Peripheral Arterial Disease

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What is Peripheral Arterial Disease?. PAD=POAD=PVDArteriosclerotic occlusive disease of aortoiliac and/or femoropopliteal arterial system. What are the risk factors for PAD?. Non-Modifiable Risk Factors: Male gender Advanced age Family history. Modifiable Risk Factors: Major

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Peripheral Arterial Disease

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1. Peripheral Arterial Disease Mohammed Al-Omran, MD, MSc, FRCSC Assistant Professor & Consultant Vascular Surgery King Saud University

2. What is Peripheral Arterial Disease? PAD=POAD=PVD Arteriosclerotic occlusive disease of aortoiliac and/or femoropopliteal arterial system

3. What are the risk factors for PAD?

4. Pathogenesis

5. Pathogenesis

6. How do patients with PAD present?

7. How do patients with PAD present?

8. How do we diagnose PAD?

9. How do we diagnose PAD?

10. Ankle Brachial Index

11. Ankle Brachial Index

12. Investigations

13. Investigations

14. Why it is important to recognize patients with PAD? PAD is a marker of systemic atherosclerosis Patients with either symptomatic or asymptomatic PAD generally have widespread arterial disease

15. Why it is important to recognize patients with PAD? Coexisting vascular Disease: CAD-- 35 % to 92% CVD-- 25 % to 50%

16. Why it is important to recognize patients with PAD? Cause of death: CAD– 40%-60% CVD– 10%-20% Non-cardiovascular causes--Only 20% to 30 % Patients with PAD have a 6 fold increased risk of cardiovascular disease mortality compared to patients without PAD

17. Natural History

18. Natural History Annual risk : - Mortality 6.8% - MI 2.0% - Intervention 1.0% - Amputation 0.4%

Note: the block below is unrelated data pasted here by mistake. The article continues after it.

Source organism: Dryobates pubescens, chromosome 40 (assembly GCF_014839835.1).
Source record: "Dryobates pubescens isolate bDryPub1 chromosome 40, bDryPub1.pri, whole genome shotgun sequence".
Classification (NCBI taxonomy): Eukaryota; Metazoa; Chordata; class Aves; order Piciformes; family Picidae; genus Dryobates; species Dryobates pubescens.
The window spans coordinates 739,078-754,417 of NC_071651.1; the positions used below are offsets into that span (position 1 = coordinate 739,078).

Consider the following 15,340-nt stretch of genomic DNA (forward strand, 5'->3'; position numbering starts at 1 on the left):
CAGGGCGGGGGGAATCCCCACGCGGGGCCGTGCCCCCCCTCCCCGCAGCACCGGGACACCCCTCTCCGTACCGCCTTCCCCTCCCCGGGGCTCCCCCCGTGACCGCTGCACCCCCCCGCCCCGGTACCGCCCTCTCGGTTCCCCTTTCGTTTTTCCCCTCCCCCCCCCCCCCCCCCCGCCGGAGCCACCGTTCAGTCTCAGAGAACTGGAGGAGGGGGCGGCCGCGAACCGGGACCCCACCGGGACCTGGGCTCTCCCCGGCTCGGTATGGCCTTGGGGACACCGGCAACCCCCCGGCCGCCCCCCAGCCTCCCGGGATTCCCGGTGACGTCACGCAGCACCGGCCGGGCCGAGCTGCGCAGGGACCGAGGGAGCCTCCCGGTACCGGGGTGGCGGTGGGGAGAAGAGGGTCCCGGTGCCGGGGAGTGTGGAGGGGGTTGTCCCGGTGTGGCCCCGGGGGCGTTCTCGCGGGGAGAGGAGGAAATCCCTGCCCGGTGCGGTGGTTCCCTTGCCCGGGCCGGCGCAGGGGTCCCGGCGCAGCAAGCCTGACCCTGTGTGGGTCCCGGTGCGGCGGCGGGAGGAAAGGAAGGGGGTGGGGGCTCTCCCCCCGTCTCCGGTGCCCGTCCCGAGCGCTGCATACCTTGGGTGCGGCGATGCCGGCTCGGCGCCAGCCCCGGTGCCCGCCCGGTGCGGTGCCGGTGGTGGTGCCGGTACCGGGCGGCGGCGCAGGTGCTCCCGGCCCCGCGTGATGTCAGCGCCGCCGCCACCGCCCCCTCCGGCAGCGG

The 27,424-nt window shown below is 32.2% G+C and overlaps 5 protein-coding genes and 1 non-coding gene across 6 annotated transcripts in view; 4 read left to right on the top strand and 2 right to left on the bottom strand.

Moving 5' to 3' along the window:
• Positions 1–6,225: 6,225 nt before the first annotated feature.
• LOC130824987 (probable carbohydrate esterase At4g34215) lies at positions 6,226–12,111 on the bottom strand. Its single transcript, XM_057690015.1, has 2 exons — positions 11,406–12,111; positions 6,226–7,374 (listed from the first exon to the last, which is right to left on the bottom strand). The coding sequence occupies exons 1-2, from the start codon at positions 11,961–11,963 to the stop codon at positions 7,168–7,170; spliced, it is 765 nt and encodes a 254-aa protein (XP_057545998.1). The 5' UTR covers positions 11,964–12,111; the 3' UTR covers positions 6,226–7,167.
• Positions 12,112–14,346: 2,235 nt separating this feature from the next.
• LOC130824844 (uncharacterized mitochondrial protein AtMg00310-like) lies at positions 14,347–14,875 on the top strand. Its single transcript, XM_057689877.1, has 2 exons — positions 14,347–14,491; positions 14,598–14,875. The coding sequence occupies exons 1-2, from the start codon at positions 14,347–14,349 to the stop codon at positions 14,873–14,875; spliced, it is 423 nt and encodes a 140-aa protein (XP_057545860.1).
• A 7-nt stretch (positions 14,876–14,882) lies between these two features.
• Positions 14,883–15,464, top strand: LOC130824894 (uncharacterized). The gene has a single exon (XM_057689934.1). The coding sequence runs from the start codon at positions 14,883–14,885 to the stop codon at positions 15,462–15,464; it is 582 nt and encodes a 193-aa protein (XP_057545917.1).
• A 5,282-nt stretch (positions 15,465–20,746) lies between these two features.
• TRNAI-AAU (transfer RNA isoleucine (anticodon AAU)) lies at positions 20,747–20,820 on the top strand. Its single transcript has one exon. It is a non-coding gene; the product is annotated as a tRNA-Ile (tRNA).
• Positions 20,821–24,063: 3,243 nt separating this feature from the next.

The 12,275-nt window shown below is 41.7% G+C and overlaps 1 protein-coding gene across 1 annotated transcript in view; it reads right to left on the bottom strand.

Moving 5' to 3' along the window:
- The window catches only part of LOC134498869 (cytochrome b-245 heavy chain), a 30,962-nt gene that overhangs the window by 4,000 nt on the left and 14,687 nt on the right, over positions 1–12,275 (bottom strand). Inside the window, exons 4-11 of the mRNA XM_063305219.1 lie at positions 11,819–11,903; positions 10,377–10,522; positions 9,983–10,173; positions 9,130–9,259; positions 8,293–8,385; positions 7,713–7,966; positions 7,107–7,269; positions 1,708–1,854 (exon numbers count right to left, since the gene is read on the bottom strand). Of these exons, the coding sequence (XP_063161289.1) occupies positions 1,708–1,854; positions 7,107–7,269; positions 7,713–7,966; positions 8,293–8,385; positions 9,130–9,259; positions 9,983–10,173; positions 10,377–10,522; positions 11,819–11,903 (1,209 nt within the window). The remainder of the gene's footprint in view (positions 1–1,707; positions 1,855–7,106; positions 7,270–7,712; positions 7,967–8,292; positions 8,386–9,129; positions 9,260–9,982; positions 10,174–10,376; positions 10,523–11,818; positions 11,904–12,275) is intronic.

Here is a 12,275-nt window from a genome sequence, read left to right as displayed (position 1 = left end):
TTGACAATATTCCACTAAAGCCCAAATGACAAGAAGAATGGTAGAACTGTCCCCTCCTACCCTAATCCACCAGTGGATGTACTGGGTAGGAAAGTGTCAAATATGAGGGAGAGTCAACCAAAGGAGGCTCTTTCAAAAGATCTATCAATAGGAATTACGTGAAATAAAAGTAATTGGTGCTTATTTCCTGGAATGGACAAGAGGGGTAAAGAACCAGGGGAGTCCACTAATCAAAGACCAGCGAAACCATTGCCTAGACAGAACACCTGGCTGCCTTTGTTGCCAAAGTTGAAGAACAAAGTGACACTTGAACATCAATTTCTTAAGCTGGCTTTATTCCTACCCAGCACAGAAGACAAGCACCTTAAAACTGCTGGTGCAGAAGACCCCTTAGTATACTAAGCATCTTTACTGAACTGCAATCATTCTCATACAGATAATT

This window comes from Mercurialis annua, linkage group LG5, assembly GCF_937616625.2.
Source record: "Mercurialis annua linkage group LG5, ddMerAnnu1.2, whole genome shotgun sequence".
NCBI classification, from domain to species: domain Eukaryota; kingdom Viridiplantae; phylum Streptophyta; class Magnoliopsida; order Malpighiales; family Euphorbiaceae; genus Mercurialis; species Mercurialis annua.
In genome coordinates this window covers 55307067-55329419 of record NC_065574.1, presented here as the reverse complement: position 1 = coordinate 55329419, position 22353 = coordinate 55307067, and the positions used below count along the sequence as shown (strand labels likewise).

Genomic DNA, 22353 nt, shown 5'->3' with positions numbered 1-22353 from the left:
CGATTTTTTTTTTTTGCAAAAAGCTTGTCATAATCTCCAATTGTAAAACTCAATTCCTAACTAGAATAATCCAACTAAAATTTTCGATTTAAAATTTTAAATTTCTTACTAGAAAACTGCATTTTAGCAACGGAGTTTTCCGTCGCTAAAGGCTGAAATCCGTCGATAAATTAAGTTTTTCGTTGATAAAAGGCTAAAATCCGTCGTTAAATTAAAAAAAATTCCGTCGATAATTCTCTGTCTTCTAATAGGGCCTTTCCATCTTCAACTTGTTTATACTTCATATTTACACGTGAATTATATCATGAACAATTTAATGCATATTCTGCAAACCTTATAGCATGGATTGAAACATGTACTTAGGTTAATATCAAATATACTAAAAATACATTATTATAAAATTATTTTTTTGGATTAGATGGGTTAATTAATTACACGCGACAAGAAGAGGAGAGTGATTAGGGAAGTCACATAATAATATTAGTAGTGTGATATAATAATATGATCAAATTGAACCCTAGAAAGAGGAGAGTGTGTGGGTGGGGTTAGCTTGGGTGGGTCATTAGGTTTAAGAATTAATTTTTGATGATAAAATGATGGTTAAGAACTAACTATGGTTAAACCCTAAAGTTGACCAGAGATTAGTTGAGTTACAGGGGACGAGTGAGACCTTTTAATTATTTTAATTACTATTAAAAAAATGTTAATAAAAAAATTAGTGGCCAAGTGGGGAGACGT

19. Worldwide Causes of Death

20. Goals of treating patients with PAD Relief symptoms Improve quality of life Limb salvage Prolong survival

26. Acute Limb Ischemia

27. What is an Acute Limb Ischemia? Sudden decrease or worsening in the limb perfusion causing a potential threat to the limb viability resulting from a sudden obstruction of the arterial system

28. What are the causes of acute arterial occlusion ? Embolus Thrombosis Others Trauma Iatrogenic Arterial dissection

29. What is the possible source for an embolus?

30. What are the common sites for embolus lodgment in the arterial tree?

31. How do patients with acute limb ischemia present? Sudden onset of diffuse and poorly localized leg pain 6 Ps Paresthesias Pain Poikilothermia (coolness) Pallor Pulselessness Paralysis

32. Investigations Acute Limb Ischemia is a CLINICAL DIAGNOSIS If time allows, especially if atherosclerotic thrombosis is suggested, preoperative angiography is often wise

33. Goal of treating patients with Acute Limb Ischemia Rapid restoration of adequate arterial perfusion without the development of morbid local or systemic complications

34. Treatment EMEGENCY (Golden time is 6 hours) ABC IV Heparin (anticoagulation) Rapid surgical thromboembolectomy +/ - surgical bypass +/- thrombolytic therapy +/- primary amputation

35. Surgical Thrmboemblectomy Procedure

36. Thrombolysis

37. What do we worry about after revascularization? Reperfusion Injury Local Compartment Syndrome Systemic Hyperkalemia Acidosis Myoglobulinuria

38. Compartment Syndrome

39. Thank You Mohammed Al-Omran, MD, MSc, FRCSC Assistant Professor & Consultant Vascular Surgery King Saud University

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